This year, the church supplied her with 100 boxes. For each box, Boozer wraps the lid and the bottom of the box to make it look like a present.
When she started in 2000, she did one box for a girl and one box for a boy. Over time, the labor of love became a year-round project and she is able to create so many boxes by shopping sales and clearance.
Like Boozer, Trovillion started packing shoe boxes in 2000 after hearing her aunt talk about preparing a box for “her boy.”
Trovillion said Bethel members make bead dolls, jewelry and jump ropes out of T-shirts. They also have their own standards, such as each box needing to include school supplies.
“Our motto is that ‘We don’t mail air,’” she said. “We pack ‘em full. We want it to be the best gift that a child’s ever received.”
Boozer purchases jewelry from thrift stores and breaks the pieces down to make her own bracelets for each girl box she creates. She also makes her own games and cards.
“That’s how I spend my time,” she said. “I pray for the box as I’m packing and buying for it … I think of those children. I don’t know who’s going to get it, but it warms my heart to know that they will [receive it].”
The effort is worth it, Trovillion said, because the boxes change lives.
”We have heard back from children who have received boxes, and they have gone all over the world, and it’s amazing,” she said.
KANKAKEE — A lawsuit that sought to stop a new state law ending partnerships between counties and U.S. Immigration and Customs Enforcement has been dismissed by a federal judge.
In September, the Kankakee County Board joined the lawsuit filed by McHenry County as both counties operate facilities that house ICE detainees. U.S. District Judge Philip G. Reinhard’s ruling, though, clears the way to end housing ICE detainees at the two counties’ jails.
The ruling was announced Monday.
McHenry State’s Attorney Patrick D. Kenneally and McHenry County Sheriff Bill Prim said in a joint statement following the ruling that they intend to appeal the district court’s decision. They’ll now look to the Seventh Circuit U.S. Court of Appeals for a stay on enforcement of the Illinois Way Forward Act.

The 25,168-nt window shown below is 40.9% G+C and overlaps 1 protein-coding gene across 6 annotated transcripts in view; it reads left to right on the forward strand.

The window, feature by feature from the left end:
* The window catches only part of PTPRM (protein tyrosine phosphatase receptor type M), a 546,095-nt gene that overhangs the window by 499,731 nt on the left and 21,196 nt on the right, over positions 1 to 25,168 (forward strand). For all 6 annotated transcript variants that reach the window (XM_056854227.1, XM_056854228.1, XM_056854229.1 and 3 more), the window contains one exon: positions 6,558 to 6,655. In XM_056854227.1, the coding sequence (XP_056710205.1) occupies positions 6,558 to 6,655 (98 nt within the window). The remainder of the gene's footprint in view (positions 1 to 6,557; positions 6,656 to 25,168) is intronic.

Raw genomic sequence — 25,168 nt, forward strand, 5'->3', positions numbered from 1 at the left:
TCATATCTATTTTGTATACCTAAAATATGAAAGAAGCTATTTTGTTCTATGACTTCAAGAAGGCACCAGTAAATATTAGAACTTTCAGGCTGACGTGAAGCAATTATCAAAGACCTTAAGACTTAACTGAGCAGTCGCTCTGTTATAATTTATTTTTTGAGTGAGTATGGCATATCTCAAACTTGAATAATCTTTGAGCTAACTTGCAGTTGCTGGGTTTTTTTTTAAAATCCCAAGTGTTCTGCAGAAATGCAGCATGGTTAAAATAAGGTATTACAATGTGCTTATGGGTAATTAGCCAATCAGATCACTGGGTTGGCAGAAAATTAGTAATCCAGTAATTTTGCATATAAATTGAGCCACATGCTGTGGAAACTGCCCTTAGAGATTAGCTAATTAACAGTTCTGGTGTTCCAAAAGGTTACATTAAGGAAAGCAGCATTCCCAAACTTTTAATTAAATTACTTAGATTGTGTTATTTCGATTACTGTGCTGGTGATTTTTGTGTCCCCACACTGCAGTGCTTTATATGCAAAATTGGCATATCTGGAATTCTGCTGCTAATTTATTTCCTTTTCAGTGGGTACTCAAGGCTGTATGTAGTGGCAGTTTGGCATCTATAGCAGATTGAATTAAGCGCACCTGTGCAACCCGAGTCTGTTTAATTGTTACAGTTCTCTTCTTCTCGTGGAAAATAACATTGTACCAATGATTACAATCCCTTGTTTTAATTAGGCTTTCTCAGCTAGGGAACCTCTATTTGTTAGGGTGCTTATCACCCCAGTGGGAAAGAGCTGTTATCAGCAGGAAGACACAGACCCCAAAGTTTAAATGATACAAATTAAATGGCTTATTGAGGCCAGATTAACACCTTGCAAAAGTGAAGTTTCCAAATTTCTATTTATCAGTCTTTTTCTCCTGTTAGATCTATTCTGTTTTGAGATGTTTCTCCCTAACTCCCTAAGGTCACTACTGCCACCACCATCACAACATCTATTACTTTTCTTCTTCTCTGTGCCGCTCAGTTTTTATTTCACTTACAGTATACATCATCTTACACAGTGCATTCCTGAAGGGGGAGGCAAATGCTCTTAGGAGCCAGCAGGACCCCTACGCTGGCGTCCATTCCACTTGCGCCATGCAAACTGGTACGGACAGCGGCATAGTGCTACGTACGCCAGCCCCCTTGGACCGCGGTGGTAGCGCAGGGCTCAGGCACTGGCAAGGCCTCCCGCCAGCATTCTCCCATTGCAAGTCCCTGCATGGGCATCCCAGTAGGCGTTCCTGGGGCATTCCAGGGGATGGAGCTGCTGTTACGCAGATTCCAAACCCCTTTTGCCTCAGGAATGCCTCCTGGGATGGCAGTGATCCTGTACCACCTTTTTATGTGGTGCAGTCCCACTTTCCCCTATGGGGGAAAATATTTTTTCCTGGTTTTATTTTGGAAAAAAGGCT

The act, signed into law Aug. 2 by Illinois Gov. JB Pritzker, requires that existing agreements between ICE and jails in McHenry, Pulaski and Kankakee counties end by Jan. 1. It also prohibits any future agreements. The dismissed lawsuit argued in part that the law violates both the U.S. and Illinois constitutions, as well as violates intergovernmental immunity.
“The court’s ruling is a blow to local governmental control, as well as the supremacy of the U.S Constitution, against a clear case of overreach by the General Assembly and Governor Pritzker,” McHenry County Board Chairman Mike Buehler said in a statement.
As the two counties are paid for holding ICE detainees, officials in both say the end of the agreements will have a detrimental financial impact.
“Far from helping the immigrant community,” Buehler said, “the forced Jan. 1 ending of our contract with the federal government to house U.S. Immigration and Customs Enforcement detainees will cause significant hardship on detainees’ families, as well as the taxpayers of McHenry County.”
For the fiscal years 2016 through 2020, Kankakee County averaged 122 detainees per day. At those rates, according to the lawsuit, the county would lose nearly $4 million in revenue annually. In McHenry County, the jail averages 240 ICE detainees per year and has received $8 million in revenues annually since 2016.
Both counties have argued that the loss of revenue would result in lost jobs at their respective correctional facilities.
Kankakee County has had an agreement in place with ICE since March 2016 and renewed it in 2019, while McHenry’s began in 2003.
When contacted by the Daily Journal after the ruling, Kankakee County officials said they plan to release a statement Wednesday.
PEOTONE — Police have identified the pedestrian struck and killed Dec. 3 on Interstate 57 near Peotone as James R. Murdie, 64, of Manhattan.
According to a release from Illinois State Police Lockport District 5, Murdie jumped from the Joliet Road overpass onto the left lane of I-57 where he was struck by a Honda CRV traveling south near mile marker 329.
It is not known why Murdie jumped onto the roadway. He was pronounced dead at the scene.
State police said the incident remains under investigation and that no further information is available.